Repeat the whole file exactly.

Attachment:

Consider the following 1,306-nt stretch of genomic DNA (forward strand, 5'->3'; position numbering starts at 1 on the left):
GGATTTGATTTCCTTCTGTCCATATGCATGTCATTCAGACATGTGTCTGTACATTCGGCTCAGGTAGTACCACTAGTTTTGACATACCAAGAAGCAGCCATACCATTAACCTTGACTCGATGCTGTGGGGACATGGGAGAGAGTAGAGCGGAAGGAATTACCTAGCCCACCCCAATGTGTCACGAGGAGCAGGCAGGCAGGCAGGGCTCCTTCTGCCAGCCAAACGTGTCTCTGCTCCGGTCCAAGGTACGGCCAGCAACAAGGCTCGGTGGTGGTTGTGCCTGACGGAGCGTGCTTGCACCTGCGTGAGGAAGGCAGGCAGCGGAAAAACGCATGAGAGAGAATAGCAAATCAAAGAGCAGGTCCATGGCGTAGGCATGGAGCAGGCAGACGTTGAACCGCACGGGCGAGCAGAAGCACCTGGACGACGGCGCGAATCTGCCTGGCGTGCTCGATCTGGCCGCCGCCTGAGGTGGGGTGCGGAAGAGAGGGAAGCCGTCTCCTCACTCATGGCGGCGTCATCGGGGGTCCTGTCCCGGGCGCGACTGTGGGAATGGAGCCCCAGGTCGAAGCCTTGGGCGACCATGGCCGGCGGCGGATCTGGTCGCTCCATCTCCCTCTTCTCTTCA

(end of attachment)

Consider the following 1,306-nt stretch of genomic DNA (forward strand, 5'->3'; position numbering starts at 1 on the left):
GGATTTGATTTCCTTCTGTCCATATGCATGTCATTCAGACATGTGTCTGTACATTCGGCTCAGGTAGTACCACTAGTTTTGACATACCAAGAAGCAGCCATACCATTAACCTTGACTCGATGCTGTGGGGACATGGGAGAGAGTAGAGCGGAAGGAATTACCTAGCCCACCCCAATGTGTCACGAGGAGCAGGCAGGCAGGCAGGGCTCCTTCTGCCAGCCAAACGTGTCTCTGCTCCGGTCCAAGGTACGGCCAGCAACAAGGCTCGGTGGTGGTTGTGCCTGACGGAGCGTGCTTGCACCTGCGTGAGGAAGGCAGGCAGCGGAAAAACGCATGAGAGAGAATAGCAAATCAAAGAGCAGGTCCATGGCGTAGGCATGGAGCAGGCAGACGTTGAACCGCACGGGCGAGCAGAAGCACCTGGACGACGGCGCGAATCTGCCTGGCGTGCTCGATCTGGCCGCCGCCTGAGGTGGGGTGCGGAAGAGAGGGAAGCCGTCTCCTCACTCATGGCGGCGTCATCGGGGGTCCTGTCCCGGGCGCGACTGTGGGAATGGAGCCCCAGGTCGAAGCCTTGGGCGACCATGGCCGGCGGCGGATCTGGTCGCTCCATCTCCCTCTTCTCTTCA